On Thursday, a leaked inspection report into Glasgow’s Queen Elizabeth University Hospital (QEUH) revealed “high risks” in 2015.
Kimberly Darroch, the mother of 10-year-old Milly Main, who developed a fatal infection while recovering from leukaemia treatment, said her daughter would be still alive had those concerns about water contamination risks been addressed in time.
NHSGGC was placed into special measures by Health Secretary Jeane Freeman on 22 November, just days after an independent review into the hospital was ordered. An oversight board is being chaired by chief nursing officer Prof Fiona McQueen.
Jane Grant said that infection control levels had returned to a normal level.
She said: “Since the move to Ward 6A and 4B in September 2018, infection rates have been similar to other Scottish paediatric units.
“We have fully tested the water supply and ward surfaces in Ward 6A and also reviewed individual infections and found no links between individual infections and no source of infections in the ward.
“Families should be reassured that infection rates at present are within expected levels and the hospital is safe.”
She also said that the technical reports on the quality of the water supplies at the QEUH Campus mentioned by Mr Sarwar in the Scottish Parliament were not brought to the hospital’s senior leadership team’s attention until 2018.
She said: “Once I had been made aware of these reports by Health Facilities Scotland as part of the work we had commissioned following an increase in the number of infections on Ward 2A/2B, I ensured that immediate steps and necessary action was taken to provide assurance about the safety of the water supply.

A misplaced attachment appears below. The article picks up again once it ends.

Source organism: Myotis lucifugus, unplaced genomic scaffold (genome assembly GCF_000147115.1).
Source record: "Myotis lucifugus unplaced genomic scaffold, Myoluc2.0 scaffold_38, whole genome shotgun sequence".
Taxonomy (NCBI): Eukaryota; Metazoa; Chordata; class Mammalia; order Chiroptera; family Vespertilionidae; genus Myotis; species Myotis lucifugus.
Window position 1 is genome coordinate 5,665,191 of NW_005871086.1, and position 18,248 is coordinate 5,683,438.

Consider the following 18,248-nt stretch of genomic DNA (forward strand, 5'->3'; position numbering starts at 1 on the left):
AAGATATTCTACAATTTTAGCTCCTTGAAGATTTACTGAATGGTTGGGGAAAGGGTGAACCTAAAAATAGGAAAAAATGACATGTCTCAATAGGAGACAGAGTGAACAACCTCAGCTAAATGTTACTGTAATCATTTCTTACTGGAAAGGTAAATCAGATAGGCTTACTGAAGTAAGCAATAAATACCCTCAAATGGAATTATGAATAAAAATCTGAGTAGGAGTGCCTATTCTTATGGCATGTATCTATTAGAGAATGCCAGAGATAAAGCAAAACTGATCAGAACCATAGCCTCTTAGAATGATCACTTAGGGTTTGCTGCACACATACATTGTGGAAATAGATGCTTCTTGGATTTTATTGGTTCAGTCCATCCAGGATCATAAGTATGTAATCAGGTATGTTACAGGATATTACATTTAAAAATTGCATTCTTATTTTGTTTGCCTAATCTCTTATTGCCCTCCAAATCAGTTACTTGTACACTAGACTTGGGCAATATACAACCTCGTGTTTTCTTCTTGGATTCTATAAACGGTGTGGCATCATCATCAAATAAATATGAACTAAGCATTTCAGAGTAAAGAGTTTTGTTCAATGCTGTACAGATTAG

“I want to assure the families involved at that time that there was no attempt to ignore these reports once they were brought to my attention.
She added: “This has not been easy given the challenges we inherited from the previous leadership team and we accept communications with the families could have been better but I remain convinced we have the right people to take the Royal Hospital for Children forward so that it fulfils its potential to be one of the leading children’s’ hospitals in the UK.”
Glasgow MSP Anas Sarwar, who has called for the current health board leadership to be removed, said the chief executive was “ultimately responsible for the rotten culture of fear and intimidation at this hospital”.
He said: “It should never have taken brave whistleblowers to come forward for this scandal to emerge. Without them, parents would still be in the dark.
“While senior managers remain in place there is a risk the investigation will be compromised, which is why they should be moved aside – as would surely have happened in a criminal investigation if this was in the private sector.
“With another tragic death at the hospital reported in recent days, parents, patients and the public deserve urgent answers about what has gone so catastrophically wrong at the QEUH.”
He also called for the health secretary to give an urgent update at Holyrood on Tuesday.